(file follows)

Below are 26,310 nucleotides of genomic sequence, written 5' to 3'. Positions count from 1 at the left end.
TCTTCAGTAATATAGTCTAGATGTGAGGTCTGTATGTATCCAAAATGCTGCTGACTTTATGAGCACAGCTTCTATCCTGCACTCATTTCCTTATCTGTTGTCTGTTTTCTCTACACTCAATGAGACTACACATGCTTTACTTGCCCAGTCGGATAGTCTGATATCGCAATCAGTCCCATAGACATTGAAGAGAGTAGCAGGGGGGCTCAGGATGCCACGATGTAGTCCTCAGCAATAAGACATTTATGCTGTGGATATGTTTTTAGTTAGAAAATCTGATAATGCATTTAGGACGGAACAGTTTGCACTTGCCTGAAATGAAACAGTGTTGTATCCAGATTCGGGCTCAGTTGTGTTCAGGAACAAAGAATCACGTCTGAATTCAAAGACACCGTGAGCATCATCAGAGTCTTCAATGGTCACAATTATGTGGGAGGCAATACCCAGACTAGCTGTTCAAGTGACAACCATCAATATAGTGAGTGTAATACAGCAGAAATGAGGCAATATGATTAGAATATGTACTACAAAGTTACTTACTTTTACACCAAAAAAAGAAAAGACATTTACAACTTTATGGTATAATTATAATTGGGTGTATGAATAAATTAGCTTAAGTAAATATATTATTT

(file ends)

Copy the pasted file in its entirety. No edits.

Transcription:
Below are 26,310 nucleotides of genomic sequence, written 5' to 3'. Positions count from 1 at the left end.
TCTTCAGTAATATAGTCTAGATGTGAGGTCTGTATGTATCCAAAATGCTGCTGACTTTATGAGCACAGCTTCTATCCTGCACTCATTTCCTTATCTGTTGTCTGTTTTCTCTACACTCAATGAGACTACACATGCTTTACTTGCCCAGTCGGATAGTCTGATATCGCAATCAGTCCCATAGACATTGAAGAGAGTAGCAGGGGGGCTCAGGATGCCACGATGTAGTCCTCAGCAATAAGACATTTATGCTGTGGATATGTTTTTAGTTAGAAAATCTGATAATGCATTTAGGACGGAACAGTTTGCACTTGCCTGAAATGAAACAGTGTTGTATCCAGATTCGGGCTCAGTTGTGTTCAGGAACAAAGAATCACGTCTGAATTCAAAGACACCGTGAGCATCATCAGAGTCTTCAATGGTCACAATTATGTGGGAGGCAATACCCAGACTAGCTGTTCAAGTGACAACCATCAATATAGTGAGTGTAATACAGCAGAAATGAGGCAATATGATTAGAATATGTACTACAAAGTTACTTACTTTTACACCAAAAAAAGAAAAGACATTTACAACTTTATGGTATAATTATAATTGGGTGTATGAATAAATTAGCTTAAGTAAATATATTATTT